This Teriyaki Tofu has a crispy exterior with a creamy inside. It is outrageously delicious and is ready in about 30 minutes. The homemade sticky sauce is better than takeout!
What Is Teriyaki? The word derives from the noun "teri", which refers to a shine given by the sugar content in the tare (which is the sauce), and "yaki" (which refers to the cooking method).
Invented by Japanese chefs in the 1700s, any protein is marinated and brushed several times with the sauce, during cooking. The synonymous bold, tangy, and sweet flavor is devoured the world over.
Pressing the tofu compresses it and squeezes out extra moisture, making it firmer and drier, which gives a wonderfully crisp exterior when you cook it. The entire block is wrapped in paper towels or muslin cloth, placed on a plate, and then the weight is added on top and left aside for about 30 minutes. It also helps to get rid of the excess moisture.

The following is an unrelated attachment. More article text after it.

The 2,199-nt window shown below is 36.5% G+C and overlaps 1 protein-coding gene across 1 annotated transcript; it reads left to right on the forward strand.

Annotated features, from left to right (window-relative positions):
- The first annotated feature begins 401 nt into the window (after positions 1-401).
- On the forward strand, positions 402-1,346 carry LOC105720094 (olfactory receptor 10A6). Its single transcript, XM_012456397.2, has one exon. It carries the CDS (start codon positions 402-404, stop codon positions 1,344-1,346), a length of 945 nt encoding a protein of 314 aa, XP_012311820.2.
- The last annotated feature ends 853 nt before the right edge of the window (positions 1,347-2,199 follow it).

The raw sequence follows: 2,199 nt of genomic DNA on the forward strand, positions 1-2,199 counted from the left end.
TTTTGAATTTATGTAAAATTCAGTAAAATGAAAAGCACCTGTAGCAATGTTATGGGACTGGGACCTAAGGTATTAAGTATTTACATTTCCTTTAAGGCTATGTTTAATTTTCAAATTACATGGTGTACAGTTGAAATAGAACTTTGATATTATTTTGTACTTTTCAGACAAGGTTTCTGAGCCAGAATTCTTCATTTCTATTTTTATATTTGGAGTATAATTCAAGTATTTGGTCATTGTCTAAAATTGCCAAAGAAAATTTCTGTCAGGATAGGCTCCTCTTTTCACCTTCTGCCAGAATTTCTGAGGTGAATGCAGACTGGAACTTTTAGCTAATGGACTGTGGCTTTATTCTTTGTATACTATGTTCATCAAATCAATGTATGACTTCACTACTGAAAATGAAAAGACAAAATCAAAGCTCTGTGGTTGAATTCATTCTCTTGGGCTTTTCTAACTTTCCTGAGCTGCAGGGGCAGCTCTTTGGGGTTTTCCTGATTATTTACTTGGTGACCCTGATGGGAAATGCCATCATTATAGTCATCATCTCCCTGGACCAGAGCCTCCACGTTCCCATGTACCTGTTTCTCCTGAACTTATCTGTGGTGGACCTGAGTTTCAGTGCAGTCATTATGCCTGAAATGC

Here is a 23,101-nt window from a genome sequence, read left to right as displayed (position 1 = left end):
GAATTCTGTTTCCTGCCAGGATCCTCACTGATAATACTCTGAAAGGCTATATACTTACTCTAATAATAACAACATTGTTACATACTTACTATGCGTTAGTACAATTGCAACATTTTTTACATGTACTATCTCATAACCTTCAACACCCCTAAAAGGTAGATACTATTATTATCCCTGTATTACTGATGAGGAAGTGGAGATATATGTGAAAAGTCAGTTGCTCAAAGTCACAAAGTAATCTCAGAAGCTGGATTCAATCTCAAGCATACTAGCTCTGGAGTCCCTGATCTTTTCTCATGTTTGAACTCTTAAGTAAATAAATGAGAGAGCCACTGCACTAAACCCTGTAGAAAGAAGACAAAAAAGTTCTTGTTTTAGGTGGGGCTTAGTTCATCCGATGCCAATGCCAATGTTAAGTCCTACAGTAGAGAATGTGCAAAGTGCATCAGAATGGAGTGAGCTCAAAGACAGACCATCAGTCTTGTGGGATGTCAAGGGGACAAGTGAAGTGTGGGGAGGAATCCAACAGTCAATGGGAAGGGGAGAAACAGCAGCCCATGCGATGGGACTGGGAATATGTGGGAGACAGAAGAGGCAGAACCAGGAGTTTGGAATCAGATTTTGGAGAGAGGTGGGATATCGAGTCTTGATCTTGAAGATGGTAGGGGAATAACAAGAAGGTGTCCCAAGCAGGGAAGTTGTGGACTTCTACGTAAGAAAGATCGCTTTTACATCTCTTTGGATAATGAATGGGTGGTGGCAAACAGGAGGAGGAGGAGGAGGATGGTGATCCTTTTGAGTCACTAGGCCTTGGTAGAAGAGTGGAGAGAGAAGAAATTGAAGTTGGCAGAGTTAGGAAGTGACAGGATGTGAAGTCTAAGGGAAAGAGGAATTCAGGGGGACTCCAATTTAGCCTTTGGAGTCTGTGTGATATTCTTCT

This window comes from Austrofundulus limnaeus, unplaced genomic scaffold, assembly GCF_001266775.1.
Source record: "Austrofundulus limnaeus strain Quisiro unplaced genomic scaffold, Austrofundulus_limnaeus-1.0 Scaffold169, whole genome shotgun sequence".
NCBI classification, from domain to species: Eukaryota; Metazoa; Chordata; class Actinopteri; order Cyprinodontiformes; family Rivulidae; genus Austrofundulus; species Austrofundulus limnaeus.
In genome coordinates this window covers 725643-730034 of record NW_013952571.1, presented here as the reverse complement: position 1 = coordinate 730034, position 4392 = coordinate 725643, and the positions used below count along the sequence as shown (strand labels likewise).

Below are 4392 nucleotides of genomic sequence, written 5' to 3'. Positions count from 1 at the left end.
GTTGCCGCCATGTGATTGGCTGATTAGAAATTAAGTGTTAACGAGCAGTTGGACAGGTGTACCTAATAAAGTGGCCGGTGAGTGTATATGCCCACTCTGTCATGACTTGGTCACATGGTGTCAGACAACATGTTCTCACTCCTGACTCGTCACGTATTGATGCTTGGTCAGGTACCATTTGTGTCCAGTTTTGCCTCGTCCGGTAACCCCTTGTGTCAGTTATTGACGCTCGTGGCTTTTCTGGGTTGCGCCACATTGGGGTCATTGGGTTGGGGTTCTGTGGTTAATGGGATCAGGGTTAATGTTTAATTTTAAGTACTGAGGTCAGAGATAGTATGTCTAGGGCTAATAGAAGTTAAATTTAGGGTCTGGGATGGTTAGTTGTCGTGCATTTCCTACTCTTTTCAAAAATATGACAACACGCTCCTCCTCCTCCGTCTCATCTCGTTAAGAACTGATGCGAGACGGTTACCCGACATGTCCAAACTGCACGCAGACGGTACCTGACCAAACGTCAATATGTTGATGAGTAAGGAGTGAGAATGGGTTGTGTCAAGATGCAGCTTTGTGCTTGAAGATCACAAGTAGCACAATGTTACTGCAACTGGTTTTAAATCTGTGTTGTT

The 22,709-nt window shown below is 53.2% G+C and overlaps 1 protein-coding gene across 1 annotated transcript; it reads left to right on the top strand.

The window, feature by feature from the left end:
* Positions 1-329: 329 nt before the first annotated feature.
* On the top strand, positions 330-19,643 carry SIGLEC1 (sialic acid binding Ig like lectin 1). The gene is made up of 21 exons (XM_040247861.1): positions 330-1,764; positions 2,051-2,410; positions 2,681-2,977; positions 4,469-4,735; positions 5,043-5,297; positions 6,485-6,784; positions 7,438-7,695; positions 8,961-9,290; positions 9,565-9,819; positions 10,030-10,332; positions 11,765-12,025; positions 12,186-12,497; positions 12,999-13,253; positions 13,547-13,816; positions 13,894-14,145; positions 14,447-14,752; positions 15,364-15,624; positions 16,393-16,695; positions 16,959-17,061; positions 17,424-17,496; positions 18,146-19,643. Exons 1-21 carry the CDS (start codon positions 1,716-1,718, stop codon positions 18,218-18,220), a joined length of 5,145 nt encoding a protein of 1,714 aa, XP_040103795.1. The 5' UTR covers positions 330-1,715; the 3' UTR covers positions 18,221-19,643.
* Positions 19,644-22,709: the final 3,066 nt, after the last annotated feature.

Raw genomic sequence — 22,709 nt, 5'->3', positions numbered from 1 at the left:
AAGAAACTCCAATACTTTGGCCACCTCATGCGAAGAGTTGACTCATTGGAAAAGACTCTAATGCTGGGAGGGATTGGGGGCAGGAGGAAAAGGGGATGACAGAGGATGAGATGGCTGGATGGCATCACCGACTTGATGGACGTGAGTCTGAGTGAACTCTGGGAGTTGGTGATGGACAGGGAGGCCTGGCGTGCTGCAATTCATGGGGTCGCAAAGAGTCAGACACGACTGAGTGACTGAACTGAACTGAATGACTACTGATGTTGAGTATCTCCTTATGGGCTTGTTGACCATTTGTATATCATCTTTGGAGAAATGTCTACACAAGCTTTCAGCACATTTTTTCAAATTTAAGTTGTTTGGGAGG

I like to buy firm or extra firm blocks and don't bother pressing for the teriyaki sauce recipe. It makes a softer interior with a crusty outside. However, it is important to make sure, to pat dry the block well on all sides, to remove all moisture before cutting and again after cutting.
Teriayaki tofu is amazing served in a bowl with white rice, along with a vegetable like broccoli on the side. This recipe is simple and easy and tastes like it came straight from a restaurant, just like this Teriyaki Chicken made in Air Fryer.
Authentic Japanese teriyaki sauce recipe combines soy sauce, mirin, sugar, and/or sake to create a distinctively sharp taste. Westernized versions may incorporate other ingredients like honey, garlic, and ginger for added flavor. Cornstarch is often added as a thickener.
Mirin is a Japanese rice-based cooking wine that has a lower alcohol content than sake and is usually lightly sweetened. Besides soy sauce and sugar, it is an important ingredient that gives the teriyaki sauce its deep, rich umami flavor. You can usually find it in the Asian section of your grocery store, at your local Asian supermarket or Amazon.